In the Czech Republic they celebrate another saint and one well known to us too. Good King Wenceslas, who as everyone knows went out on the Feast of Stephen when the snow lay round about, deep and crisp and even.

This Czech saint seized the throne of Bohemia in a coup. He was also undoubtedly gay. His page and lover Podiven had no shoes but the saintly king simply commanded him to walk in his royal footprints. Miraculously the footprints proved hot and the page’s feet stayed warm and toasty “where the saint had treaded.”

Podiven, church history relates, was closest of all the king’s many young pages. Wenceslas, it seems, used to wake his pages in the middle of the night to join him in doing “charitable works.”

Both Wenceslas and his beloved Podiven are buried side by side at St Vitus Cathedral in Prague, where many Catholics will come this Christmas to pay tribute to the two. I wonder how many of them realise they are at the grave of a same-sex couple?

Saint Nic, Santa Claus, Grandfather Frost and even Father Christmas are all supposed to live high above the Arctic Circle.

They may be the fictional inhabitants of these snowy and icy lands but there are plenty of real ones too. Polar bears, reindeer, whales, walruses and other marine mammals as well as many tribes of aboriginal peoples.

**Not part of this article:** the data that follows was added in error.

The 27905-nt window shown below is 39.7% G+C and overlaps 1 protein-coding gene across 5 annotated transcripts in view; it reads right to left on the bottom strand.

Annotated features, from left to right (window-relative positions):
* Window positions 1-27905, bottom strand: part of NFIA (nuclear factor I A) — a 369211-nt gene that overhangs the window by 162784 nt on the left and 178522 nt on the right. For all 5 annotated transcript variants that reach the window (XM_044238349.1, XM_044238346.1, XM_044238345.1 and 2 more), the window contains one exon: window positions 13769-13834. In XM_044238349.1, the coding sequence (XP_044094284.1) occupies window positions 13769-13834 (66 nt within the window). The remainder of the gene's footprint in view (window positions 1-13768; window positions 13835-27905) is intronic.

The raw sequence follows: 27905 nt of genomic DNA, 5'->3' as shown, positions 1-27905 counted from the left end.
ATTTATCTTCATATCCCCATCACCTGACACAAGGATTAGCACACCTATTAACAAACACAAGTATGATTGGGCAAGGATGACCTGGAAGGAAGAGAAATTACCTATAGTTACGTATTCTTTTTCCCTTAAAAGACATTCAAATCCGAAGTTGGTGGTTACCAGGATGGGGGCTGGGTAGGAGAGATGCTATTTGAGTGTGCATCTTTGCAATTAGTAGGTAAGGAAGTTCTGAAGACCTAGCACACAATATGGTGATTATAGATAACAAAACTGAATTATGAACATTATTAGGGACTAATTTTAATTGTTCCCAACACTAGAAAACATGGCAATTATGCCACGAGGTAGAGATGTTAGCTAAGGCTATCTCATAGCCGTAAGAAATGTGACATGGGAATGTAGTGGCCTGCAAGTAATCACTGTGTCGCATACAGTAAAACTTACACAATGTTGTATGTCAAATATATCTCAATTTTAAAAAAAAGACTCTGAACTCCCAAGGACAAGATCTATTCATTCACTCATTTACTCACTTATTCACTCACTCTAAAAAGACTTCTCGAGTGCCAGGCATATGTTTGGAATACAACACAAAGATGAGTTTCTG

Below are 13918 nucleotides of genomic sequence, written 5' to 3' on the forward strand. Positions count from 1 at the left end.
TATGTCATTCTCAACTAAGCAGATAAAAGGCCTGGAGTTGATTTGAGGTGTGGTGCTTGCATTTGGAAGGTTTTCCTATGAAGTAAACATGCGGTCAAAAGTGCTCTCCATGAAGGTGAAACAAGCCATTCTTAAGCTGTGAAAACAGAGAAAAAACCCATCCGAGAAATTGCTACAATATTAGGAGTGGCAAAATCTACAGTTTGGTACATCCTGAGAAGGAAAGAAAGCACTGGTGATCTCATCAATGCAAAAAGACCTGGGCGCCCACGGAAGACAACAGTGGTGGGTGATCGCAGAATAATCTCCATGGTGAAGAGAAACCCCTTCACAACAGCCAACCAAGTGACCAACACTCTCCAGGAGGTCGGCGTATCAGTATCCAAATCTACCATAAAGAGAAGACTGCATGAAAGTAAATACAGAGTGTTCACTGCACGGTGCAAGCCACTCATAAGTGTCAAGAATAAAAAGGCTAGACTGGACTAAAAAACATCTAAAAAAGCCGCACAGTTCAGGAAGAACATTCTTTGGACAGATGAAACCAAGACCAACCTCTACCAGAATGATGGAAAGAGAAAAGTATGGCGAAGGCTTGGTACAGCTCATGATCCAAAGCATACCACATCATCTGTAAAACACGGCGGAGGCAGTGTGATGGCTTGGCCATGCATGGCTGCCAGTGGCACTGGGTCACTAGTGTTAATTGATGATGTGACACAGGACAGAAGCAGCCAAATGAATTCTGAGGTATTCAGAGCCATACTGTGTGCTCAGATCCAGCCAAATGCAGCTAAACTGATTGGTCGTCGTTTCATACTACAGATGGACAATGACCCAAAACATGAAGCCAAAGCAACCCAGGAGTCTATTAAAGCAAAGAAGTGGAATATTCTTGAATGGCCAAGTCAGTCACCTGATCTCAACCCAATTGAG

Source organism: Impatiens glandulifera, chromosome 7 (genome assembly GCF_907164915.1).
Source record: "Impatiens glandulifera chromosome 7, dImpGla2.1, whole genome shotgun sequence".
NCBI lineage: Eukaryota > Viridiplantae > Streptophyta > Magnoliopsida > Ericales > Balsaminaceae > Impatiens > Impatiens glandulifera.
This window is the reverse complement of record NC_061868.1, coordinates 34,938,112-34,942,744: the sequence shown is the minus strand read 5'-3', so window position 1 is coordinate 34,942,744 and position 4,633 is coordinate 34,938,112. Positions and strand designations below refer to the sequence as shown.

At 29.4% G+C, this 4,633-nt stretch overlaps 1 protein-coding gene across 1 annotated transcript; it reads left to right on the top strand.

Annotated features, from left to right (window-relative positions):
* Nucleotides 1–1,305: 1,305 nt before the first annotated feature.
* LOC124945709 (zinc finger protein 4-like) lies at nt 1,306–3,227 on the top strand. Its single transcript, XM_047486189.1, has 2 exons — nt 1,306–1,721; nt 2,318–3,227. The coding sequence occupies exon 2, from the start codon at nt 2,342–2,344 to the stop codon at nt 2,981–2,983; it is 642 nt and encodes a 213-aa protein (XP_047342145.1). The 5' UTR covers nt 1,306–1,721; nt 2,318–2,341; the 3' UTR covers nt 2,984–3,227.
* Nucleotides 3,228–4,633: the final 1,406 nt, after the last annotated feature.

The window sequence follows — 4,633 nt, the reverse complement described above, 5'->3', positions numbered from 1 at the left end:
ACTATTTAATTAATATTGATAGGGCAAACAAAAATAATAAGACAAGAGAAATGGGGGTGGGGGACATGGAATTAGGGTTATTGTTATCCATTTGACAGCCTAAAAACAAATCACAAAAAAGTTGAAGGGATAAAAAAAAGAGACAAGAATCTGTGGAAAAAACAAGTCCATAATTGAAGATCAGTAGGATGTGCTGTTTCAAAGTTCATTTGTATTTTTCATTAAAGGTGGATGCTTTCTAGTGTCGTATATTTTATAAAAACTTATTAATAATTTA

Sadly things in Santa’s back garden aren’t looking too rosy. The Arctic has experienced record lows in sea ice extent in November this year.

Despite what Donald Trump and his latest backwoodsman appointee Scott Pruitt want you to believe about global warming, the Arctic really is getting warmer all the time.

Warm temperatures and winds are driving record declines in Arctic sea ice. Arctic sea ice reduced by three quarters of a million square miles. That is an area of ice larger than Denmark, and this at a time when sea ice is usually growing.

The slump in November sea ice follows a persistent trend in the Arctic, where warming temperatures are causing problems for indigenous communities and wildlife, like polar bears and walruses.